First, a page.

The obvious comparison is to Sudoku puzzles. I rarely do Sudoku; I usually find I get so far and then have no option other than guessing between several possibilities until I find the right one. Just occasionally I’ve had to do this with Find The Factors, but generally speaking even at level 6 I can eventually reason the whole thing out. Mind you, sometimes I have to work hard, but that’s surely the whole idea!
I’ve shown one of Iva’s 1-12 puzzles, but she also gives 1-10 puzzles as well, and you can have a week’s worth of puzzles to download in Excel format.
You can find Iva’s blog at http://findthefactors.wordpress.com
I do the puzzles for my own enjoyment, but my pupils would find them daunting and indeed too time-consuming. However, the basic idea is one I’m happy to challenge them with, so I may offer them a 4×4 square constructed on the same theme. Once they’d tackled one of those, we’re likely to use the interactive version on the NRICH website (http://nrich.maths.org/7382) where you can find a variety of challenges all based on the same starting point).
Ladies and Gentlemen: Roll up, Roll up, because I’m going to give you, at positively no charge, my all-time winner of the “Sir’s busy and must not be interrupted for any reason whatsoever” award. You can use it with virtually any group and every child will get lots of lovely arithmetic practice; there’s pattern and symmetry, exploration, hypothesis, searching for completeness, and no doubt more bedsides.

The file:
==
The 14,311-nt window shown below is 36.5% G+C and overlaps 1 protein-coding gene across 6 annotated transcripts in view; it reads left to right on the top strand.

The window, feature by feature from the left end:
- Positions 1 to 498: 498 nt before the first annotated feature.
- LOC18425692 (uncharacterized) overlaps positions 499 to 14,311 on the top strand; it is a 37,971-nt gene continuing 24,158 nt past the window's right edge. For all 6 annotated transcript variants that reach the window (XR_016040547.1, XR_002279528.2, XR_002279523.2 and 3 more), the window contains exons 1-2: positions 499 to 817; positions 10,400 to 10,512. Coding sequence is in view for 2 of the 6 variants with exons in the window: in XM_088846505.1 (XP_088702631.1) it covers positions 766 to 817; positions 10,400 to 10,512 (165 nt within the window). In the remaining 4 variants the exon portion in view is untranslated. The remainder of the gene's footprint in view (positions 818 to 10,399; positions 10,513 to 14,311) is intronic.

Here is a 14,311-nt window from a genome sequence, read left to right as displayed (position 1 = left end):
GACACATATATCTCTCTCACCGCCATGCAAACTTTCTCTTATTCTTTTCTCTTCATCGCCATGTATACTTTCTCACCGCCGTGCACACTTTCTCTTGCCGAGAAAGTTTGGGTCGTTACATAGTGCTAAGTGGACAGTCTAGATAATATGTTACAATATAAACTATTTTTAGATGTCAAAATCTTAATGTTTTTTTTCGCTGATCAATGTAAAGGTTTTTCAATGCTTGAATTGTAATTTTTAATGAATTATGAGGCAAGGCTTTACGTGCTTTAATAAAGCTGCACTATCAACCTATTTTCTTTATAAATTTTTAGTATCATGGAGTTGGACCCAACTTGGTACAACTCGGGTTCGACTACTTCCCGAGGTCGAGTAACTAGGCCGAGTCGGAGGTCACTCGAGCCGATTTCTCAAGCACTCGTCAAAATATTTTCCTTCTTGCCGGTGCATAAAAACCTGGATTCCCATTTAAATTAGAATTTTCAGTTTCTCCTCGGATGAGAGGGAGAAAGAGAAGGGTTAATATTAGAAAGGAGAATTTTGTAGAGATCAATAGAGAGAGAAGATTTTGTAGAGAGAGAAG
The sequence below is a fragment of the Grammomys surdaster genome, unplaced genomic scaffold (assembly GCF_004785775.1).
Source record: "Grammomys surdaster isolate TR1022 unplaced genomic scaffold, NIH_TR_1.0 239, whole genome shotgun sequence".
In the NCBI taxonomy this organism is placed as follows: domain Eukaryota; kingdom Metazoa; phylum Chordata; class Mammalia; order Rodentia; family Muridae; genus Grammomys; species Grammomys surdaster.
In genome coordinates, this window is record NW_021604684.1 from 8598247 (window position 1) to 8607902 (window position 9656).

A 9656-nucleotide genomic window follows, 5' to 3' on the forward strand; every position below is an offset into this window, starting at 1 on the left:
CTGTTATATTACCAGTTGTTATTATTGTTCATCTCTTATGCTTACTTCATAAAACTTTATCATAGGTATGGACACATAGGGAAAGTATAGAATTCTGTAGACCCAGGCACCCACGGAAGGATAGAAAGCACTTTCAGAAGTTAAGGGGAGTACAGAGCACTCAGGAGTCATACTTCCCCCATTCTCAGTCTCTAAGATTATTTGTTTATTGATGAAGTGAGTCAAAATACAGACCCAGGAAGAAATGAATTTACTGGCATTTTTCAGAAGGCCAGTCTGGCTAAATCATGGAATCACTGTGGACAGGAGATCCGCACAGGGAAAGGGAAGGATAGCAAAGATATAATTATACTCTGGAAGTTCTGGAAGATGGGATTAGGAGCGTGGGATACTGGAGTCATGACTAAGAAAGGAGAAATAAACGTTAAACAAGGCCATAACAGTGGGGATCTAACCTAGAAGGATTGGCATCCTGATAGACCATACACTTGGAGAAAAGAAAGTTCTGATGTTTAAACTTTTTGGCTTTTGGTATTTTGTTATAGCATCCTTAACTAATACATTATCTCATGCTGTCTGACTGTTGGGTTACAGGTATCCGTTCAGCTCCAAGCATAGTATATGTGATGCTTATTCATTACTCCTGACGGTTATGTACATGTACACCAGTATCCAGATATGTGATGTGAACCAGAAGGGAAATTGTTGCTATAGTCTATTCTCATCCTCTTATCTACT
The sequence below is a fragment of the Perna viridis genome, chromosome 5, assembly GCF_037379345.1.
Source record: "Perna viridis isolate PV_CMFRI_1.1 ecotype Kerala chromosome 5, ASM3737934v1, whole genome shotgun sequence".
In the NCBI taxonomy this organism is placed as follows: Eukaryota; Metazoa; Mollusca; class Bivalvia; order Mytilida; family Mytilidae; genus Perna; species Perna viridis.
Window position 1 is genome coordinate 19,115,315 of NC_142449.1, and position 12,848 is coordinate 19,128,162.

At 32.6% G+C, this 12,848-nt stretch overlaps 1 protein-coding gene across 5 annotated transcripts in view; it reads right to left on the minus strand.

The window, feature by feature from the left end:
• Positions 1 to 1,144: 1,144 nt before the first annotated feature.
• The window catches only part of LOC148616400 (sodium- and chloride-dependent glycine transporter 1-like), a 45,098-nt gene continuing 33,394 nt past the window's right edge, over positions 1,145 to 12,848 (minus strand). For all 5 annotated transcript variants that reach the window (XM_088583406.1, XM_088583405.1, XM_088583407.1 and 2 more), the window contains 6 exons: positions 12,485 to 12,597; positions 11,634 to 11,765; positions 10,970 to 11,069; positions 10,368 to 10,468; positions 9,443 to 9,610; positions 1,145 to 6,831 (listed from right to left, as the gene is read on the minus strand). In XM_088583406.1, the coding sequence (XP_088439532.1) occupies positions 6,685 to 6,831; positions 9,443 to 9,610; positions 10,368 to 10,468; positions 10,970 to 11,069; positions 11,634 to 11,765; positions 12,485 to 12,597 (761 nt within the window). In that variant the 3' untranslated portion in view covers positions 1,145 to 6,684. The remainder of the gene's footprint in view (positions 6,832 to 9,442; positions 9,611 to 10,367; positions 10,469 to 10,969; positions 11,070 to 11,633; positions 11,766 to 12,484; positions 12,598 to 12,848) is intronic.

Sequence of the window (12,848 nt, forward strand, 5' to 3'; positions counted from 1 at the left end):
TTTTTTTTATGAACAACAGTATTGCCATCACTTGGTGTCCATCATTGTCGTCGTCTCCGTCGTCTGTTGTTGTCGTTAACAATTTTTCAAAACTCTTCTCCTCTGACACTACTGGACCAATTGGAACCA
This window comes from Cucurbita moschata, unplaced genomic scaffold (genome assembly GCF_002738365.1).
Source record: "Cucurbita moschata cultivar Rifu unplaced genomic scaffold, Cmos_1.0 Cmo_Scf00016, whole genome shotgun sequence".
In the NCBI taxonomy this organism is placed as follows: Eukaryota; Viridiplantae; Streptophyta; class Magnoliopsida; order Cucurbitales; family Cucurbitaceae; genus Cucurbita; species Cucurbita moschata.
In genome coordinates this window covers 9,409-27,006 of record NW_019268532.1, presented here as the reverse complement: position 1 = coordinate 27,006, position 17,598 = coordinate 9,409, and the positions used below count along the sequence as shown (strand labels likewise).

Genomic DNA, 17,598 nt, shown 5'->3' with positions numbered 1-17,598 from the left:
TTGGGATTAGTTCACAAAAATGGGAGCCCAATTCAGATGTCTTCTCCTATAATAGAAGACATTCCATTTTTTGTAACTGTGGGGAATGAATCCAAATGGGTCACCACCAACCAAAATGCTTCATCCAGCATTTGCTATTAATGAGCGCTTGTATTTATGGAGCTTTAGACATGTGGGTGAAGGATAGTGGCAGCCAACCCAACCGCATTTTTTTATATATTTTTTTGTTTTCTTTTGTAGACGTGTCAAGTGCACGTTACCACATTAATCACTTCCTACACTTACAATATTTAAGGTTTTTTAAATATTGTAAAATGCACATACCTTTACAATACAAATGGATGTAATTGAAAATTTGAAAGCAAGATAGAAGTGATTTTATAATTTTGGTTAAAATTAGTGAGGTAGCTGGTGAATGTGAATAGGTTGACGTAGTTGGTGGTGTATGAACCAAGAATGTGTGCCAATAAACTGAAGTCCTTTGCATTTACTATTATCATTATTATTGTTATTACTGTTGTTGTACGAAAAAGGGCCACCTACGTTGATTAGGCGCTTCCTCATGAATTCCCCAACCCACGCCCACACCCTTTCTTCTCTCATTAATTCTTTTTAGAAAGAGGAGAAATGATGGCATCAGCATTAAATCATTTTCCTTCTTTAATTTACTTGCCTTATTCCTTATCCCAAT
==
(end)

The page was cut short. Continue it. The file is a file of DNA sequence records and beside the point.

The previous post gives you a 4×4 magic square, so we know that each of the four rows, the four columns, and the two diagonals all add up to the magic number. For example:
But what we often fail to notice is that these aren’t the only sets of four numbers that add up to 34. Try, for example, the numbers in the corners. Then look at some of these configurations (and won’t each one suggest some more arrangements to try?).
How many patterns do you think there are? (I give children a sheet with 35 grids – but that may or may not give you a clue.) This is, incidentally, another wonderful activity to have available for parents to try on an Open Evening. Give them plenty of grids, pens, a large expanse of wall to fill, and let them get on with it.
I can make you a better maths teacher in ten seconds. It doesn’t matter what age group you teach or how your school organises its teaching groups. You won’t need any special training and or any equipment, any electronic wizardry, any textbooks or software.
Better still, you can do the same and make all of your colleagues better maths teachers in the same time, and your school won’t have to pay a consultant a thousand pounds to do it.
It’s widely quoted that teachers typically expect an answer to a question in 0.9 seconds. What kind of considered response can you give in less than a second? For many children the most likely reaction is panic.